A 14-gram serving has:
- 100 grams of calories
- 11 grams of quality fat
- 1.5 grams of saturated fat
- 10 grams of cholesterol
- 80 milligrams of magnesium
The American Heart Association recommends that saturated fat make up 5% to 6% of your daily calories. That means that for a 2,000 calorie diet, you should be eating no more than 120 calories (13 grams) of saturated fat. Saturated fat can raise your LDL “bad” cholesterol. High levels of cholesterol can raise your odds for stroke and heart disease.
Commercial mayonnaise is available in low-fat or fat-free versions. These types of mayo use modified food starch and other emulsifiers to get the right texture.
Create A Homemade Mayonnaise Recipe In Less Than 10 Minutes!
Making mayonnaise at home lets you control the amount of salt and other ingredients you add. Try whipping up some homemade mayonnaise to use in your sauces and spreads.
To make about 1 cup of mayonnaise, whisk together one large egg yolk and a half tablespoon of water. Blend the mixture until slightly thickened. While blending, add one drop of neutral oil, like canola oil. Then begin to slowly stream in the oil. Keep blending as you add in the rest of the oil, for a total of 1 cup of oil. If it gets too thick, add in a little bit of water.
After adding all the oil, mix in the juice of half a lemon. Season with salt to taste. You can make mayo with any type of oil, but it’s best to use a neutral oil like canola or vegetable. If you choose to use unrefined oil, such as extra-virgin olive oil, the emulsion may separate after several hours. Unrefined, old, or improperly stored oils, tend to make them unstable.
You can store homemade mayo in the fridge for only a few days. Spread it, mix it, and savor it while you can. Using whole eggs instead of just the yolk makes this homemade mayonnaise recipe practically fail-proof and extra easy. So, why should you make Homemade Mayonnaise Recipe?
I’ve used this mayonnaise recipe more times than I can count. If you’ve never tried homemade mayonnaise, then you are in for a treat. Homemade mayo is ultra creamy and so much more flavorful than anything you can buy at the store.
Here’s Why I Love This Recipe So Much:
- the recipe uses whole eggs instead of just the yolks so you can skip separating the eggs
- the remaining ingredients are simple and very likely in your kitchen right now
- again, the whole process takes less than 10 minutes.
- also, you can add extra ingredients for more flavor (like roasted garlic or herbs).
For a garlicky version, try the homemade garlic aioli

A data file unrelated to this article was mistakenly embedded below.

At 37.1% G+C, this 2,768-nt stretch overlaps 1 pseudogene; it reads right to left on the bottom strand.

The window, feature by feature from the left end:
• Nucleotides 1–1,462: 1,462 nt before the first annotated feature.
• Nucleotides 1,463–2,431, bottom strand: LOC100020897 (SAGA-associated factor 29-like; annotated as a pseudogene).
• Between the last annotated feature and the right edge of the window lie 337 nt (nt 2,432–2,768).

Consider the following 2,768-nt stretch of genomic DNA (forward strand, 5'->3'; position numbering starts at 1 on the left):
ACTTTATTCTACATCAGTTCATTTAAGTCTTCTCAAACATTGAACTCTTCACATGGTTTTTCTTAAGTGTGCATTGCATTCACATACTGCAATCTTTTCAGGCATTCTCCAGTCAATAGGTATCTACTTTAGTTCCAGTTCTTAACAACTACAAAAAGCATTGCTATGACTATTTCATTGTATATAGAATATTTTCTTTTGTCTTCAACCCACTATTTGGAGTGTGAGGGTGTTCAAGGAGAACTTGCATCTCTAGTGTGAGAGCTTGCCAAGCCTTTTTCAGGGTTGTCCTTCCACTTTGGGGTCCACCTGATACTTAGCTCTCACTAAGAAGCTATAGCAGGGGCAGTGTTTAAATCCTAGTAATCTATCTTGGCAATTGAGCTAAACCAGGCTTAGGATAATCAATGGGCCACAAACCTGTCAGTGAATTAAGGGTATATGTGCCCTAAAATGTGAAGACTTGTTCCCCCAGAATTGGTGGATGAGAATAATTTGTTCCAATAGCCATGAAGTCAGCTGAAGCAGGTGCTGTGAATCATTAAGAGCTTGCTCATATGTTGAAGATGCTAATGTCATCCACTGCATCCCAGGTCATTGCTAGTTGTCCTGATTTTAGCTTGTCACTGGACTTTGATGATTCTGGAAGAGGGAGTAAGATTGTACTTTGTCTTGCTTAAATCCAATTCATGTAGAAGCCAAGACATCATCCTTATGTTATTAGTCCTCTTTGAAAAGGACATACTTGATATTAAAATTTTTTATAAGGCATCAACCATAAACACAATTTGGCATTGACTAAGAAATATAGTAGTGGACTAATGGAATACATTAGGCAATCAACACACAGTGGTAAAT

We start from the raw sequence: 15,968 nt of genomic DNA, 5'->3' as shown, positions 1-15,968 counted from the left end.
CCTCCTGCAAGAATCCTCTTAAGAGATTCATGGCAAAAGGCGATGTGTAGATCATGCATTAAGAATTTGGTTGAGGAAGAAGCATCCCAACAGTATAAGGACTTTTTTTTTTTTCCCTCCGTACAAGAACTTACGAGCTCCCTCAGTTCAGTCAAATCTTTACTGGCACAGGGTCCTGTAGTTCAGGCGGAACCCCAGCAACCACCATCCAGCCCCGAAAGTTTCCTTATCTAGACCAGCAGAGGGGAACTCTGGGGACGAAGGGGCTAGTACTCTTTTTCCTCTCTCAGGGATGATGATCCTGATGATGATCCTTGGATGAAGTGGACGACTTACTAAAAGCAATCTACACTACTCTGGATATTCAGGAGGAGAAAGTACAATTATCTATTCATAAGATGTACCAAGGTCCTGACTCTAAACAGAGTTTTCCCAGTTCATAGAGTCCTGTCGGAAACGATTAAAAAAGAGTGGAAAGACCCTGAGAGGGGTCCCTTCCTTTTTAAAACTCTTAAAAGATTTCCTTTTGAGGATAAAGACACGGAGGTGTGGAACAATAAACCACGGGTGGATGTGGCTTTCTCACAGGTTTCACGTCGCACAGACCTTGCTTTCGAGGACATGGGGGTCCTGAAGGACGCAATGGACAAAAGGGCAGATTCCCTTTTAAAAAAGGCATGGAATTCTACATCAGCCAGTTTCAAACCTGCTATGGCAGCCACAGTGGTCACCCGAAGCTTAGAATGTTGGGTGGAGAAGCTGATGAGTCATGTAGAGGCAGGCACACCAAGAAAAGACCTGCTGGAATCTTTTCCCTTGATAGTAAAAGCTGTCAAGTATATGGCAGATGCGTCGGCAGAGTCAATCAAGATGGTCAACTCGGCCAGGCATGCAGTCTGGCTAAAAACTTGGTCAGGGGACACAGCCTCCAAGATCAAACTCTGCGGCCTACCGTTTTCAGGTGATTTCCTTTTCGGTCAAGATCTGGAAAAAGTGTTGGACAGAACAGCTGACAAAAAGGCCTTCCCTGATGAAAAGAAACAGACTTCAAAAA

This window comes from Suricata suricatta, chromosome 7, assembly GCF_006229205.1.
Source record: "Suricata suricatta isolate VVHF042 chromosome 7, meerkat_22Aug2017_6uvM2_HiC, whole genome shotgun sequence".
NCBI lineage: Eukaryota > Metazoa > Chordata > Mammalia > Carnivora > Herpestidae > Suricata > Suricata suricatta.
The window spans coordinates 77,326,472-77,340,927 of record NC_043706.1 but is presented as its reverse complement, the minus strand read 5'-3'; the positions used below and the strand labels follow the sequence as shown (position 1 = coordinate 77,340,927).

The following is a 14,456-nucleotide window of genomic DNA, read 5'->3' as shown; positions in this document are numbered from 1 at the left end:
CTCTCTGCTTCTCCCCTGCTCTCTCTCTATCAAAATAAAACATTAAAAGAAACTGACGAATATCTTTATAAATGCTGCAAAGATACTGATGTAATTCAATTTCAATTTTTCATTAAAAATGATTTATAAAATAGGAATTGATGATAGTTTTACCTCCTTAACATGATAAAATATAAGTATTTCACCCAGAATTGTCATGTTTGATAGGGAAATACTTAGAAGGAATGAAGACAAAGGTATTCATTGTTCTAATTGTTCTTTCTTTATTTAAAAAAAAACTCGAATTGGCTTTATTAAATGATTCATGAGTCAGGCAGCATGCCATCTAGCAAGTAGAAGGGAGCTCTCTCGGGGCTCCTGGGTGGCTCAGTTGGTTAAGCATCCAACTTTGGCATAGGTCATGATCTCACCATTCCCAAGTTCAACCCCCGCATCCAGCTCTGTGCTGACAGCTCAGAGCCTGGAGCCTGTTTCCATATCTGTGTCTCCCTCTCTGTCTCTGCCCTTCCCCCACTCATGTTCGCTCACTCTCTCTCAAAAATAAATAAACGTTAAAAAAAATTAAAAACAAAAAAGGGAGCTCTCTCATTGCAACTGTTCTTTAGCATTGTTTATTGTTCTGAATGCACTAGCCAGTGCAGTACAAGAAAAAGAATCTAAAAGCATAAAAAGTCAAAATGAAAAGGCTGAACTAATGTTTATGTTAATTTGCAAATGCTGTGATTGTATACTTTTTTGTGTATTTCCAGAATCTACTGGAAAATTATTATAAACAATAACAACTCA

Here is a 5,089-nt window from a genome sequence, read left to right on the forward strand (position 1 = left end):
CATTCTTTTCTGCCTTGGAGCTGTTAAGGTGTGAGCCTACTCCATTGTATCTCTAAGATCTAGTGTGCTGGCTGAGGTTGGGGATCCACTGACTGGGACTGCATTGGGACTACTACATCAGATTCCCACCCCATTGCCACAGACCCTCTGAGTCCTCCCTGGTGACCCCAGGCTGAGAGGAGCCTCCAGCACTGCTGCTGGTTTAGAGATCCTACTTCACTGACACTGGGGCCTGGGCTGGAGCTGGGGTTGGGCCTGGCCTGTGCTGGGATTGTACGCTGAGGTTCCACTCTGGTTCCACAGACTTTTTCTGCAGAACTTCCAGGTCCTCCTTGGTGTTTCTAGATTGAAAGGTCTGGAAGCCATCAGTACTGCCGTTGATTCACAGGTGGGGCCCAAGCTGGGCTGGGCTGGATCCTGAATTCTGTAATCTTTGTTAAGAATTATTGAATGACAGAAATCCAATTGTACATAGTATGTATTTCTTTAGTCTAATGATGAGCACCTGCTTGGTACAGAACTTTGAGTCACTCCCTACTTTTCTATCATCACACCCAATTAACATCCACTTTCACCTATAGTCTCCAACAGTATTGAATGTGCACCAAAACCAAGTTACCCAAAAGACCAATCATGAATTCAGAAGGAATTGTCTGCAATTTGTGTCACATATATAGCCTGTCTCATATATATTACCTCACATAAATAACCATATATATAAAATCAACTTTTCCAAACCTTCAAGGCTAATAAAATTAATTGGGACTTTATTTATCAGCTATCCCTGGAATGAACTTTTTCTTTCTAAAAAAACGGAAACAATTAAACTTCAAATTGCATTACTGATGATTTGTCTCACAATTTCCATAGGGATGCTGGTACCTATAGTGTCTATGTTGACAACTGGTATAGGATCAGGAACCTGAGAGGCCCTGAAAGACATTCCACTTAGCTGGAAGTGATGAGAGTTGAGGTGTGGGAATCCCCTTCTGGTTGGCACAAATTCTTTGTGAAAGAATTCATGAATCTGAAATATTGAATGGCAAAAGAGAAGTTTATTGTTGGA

Homemade Mayonnaise Recipe Ingredients
Forthwith, a homemade mayonnaise recipe isn’t just for sandwiches! You can use it to make one of these delicious salads: We love using this mayonnaise to make Potato Salad, Creamy Coleslaw, or even Broccoli Salad. It’s absolutely perfect for making Simple Egg Salad, Tuna Salad, or Favorite Chicken Salad too.
All of which are perfect for make-ahead lunches. Joe loves using homemade mayo to make his Maryland-Style Crab Cakes and I love it when he does! You can also turn mayo into your own creamy salad dressings! And, as such, you can try this Homemade Blue Cheese Dressing, this simple Tartar Sauce, or my favorite Ranch Dressing as well.
In a nutshell, a homemade mayonnaise recipe is such a treat. It’s very simple to make, too. Room temperature ingredients are best when making mayonnaise at home. If you’re not able to wait for the egg to come to room temperature, submerge it in lukewarm (not hot) water for a couple of minutes.
Other Alternative Preparation Equipment
If you have a large food processor, use the smaller bowl attachment that came with your processor so that the bowl is not too large for the amount of mayonnaise this recipe makes. Not using the smaller bowl can prevent the mayonnaise from emulsifying since the mixture will not have enough contact with the blade. What if you do not have the smaller bowl attachment?
Well, making the mayonnaise with an immersion blender or by hand is an alternative. Or simply make a larger batch and double the recipe and use the standard bowl attachment. For instance, we use our food processor with a small bowl attachment. But, an immersion blender or making it completely by hand and large whisk will work. Expect tired arms and strong biceps.
That’s if you do choose to do it by hand. But, by all means, all ingredients need to be at the same temperature. Not forgetting, if you have cold eggs and no time to leave them out on the counter. More so, in order to come to room temperature, place the egg into a bowl of warm water. Set it aside for a few minutes before using it in the recipe. Overall, the ingredients to make mayo are simple — I bet you even have them right now.